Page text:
Friday, May 25, 2007

Why They Are Used

Why They Are Used

A person diagnosed as having tuberculosis is likely to be treated with three or four anti-tubercular drugs. This helps to overcome the risk of drug-resistant strains of the bacilli emerging.

The standard drug combination for the treatment of tuberculosis consists of four drugs, usually including Rifampicin, Isoniazid, Pyrazinamide and Ethambutol. Other drugs may be substituted if the initial treatment fails or if drug sensitivity tests indicate that the bacilli are resistant to these drugs.

The standard duration of treatment for a newly diagnosed tuberculosis infection is a six month regimen as follows: Isoniazid, Rifampicin, Pyrazinamide and Ethambutol daily for two months, followed by Isoniazid and Rifampicin for four months. The duration of treatment can be extended from nine months to upto two years in older children at particular risk, such as those whose immune system has been suppressed. Ethambutol can sometimes be omitted if resistance is unlikely. Corticosteroids may be added to the treatment, if the immune system is not supressed, to reduce the amount of tissue damage; and Pyridoxine is also often prescribed to protect the nerves from damage by Isoniazid.

Both the number of drugs required and the long duration of treatment may make treatment difficult, particularly for those who are homeless. To help with this problem supervised administration of treatment is available when required, both in the community dispensary and in the hospital.

Tuberculosis infection in patients with HIV infection or AIDS is treated with the standard anti-tubercular drug regimen; but lifelong preventative treatment with Isoniazid may be necessary.

How They Work

Anti-tubercular drugs act in the same way as antibiotics, either by killing bacilli or preventing them from multiplying.

How They Affect You

Although the drugs start to combat the disease within days, the benefits of drug treatment are usually not noticeable for a few weeks. As the infection is eradicated, the body repairs the damage caused by the disease. Symptoms such as fever and coughing gradually subside and the appetite and general health improve.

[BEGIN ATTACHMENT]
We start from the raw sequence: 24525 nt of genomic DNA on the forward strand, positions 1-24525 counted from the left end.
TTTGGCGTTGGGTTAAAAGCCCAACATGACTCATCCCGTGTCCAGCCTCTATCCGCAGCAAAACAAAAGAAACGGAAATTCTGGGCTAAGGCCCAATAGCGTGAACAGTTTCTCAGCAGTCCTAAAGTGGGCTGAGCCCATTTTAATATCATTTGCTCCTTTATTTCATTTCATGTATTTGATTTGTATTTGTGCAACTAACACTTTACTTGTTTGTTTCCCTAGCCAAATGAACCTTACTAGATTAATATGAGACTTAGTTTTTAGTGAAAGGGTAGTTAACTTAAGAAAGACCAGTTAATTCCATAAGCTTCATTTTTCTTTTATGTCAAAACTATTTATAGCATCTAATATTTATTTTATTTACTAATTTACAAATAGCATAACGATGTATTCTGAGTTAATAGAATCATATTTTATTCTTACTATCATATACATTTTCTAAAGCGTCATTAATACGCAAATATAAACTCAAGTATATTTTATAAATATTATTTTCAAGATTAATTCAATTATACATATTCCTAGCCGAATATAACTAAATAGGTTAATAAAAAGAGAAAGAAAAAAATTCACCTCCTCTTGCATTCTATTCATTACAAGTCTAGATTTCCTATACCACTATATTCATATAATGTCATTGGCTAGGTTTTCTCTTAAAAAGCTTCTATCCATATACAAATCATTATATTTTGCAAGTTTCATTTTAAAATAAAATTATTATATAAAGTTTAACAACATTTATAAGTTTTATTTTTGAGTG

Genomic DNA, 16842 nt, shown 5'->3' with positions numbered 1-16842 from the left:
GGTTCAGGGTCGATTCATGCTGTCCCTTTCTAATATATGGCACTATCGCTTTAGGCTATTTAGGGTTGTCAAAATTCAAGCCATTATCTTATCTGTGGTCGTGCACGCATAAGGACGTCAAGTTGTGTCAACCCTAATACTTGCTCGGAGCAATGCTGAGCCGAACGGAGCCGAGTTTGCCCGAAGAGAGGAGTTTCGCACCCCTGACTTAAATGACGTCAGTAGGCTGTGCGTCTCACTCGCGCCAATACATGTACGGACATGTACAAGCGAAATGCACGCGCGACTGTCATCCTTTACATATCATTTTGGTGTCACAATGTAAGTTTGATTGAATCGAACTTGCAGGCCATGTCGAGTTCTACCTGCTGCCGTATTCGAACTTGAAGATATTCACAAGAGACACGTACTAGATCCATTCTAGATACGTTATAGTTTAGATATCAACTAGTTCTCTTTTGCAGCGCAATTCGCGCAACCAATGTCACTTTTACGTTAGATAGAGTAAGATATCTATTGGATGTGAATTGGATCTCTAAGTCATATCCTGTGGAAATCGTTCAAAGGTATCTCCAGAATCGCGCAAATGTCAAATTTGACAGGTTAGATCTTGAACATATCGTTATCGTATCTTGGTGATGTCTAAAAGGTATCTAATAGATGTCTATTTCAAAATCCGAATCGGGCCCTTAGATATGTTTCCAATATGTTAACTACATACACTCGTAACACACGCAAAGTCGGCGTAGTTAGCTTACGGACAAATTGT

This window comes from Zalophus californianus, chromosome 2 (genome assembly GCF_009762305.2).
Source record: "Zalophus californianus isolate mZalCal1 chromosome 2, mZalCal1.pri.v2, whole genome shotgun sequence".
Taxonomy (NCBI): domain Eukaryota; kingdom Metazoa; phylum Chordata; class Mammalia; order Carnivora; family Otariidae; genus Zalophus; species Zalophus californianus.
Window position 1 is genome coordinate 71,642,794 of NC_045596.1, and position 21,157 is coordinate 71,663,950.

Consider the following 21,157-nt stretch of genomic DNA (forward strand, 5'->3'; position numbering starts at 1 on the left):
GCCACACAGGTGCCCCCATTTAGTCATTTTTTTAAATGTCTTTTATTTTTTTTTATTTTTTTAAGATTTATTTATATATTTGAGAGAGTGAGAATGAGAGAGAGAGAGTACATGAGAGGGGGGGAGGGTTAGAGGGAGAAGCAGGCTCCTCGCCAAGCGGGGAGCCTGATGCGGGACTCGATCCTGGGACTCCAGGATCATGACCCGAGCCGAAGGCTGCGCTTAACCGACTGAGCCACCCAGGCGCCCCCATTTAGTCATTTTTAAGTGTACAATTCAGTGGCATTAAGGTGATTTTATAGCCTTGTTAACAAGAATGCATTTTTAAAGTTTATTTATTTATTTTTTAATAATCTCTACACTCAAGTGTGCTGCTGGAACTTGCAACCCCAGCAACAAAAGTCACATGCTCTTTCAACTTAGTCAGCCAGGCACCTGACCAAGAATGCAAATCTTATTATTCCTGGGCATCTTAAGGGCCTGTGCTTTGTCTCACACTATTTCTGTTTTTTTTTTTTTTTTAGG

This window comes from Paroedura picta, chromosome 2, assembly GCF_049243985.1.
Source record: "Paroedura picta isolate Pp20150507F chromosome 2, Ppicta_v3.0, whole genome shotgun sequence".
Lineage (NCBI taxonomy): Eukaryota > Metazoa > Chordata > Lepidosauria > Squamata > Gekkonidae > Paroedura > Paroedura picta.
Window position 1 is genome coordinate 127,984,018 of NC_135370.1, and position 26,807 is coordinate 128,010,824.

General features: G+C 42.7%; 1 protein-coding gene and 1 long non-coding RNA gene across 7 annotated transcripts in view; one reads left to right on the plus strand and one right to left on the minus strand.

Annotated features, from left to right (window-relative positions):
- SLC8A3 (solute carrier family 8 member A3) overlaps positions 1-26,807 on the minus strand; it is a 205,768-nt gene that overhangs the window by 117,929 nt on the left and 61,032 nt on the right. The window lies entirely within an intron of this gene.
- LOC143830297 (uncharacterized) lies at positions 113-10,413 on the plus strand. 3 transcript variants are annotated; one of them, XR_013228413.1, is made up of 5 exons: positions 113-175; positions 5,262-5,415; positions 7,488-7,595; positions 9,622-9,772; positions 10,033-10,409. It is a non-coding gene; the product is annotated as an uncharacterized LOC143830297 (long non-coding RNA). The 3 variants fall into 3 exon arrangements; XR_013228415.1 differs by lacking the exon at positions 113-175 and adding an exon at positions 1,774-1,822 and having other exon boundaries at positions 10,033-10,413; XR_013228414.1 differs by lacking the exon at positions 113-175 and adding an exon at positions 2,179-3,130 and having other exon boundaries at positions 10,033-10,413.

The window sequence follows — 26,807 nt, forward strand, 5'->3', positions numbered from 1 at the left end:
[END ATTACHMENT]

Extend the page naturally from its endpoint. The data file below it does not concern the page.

Risks And Special Precautions

Anti-tubercular drugs may cause adverse effects (nausea, vomiting, and abdominal pain) and they occasionally lead to serious allergic reactions. When this happens, another drug is substituted.

Rifampicin and Isoniazid may adversely affect the nerves as well. Ethambutol can cause changes in colour vision. Dosage is carefully monitored, especially in children, the elderly and those with reduced kidney function.

Tuberculosis Prevention

A vaccine prepared from an artificially weakened strain of cattle tuberculosis bacteria can provide immunity from tuberculosis by provoking the development of natural resistance to the disease (see Vaccines and immunisation). The BCG (Bacille Calmette-Guerin) vaccine is a form of tuberculosis bacillus that provokes the body's immune response but does not cause the illness because it does not invade tissues. The vaccine is usually given to children between the ages of 10 and 14 years who are shown to have no natural immunity when given a skin test. BCG vaccination may be given to new born babies if, for example, someone in the family has tuberculosis.

The vaccine is usually injected into the upper arm. A small pustule usually, appears 6-12 weeks later, by which time the person can be considered immune.

Common Drugs

Capreomycin, Cycloserine, Ethambutol and Isoniazid, Pyrazinamide, Rifampicin, Refabutin, Streptomycin.


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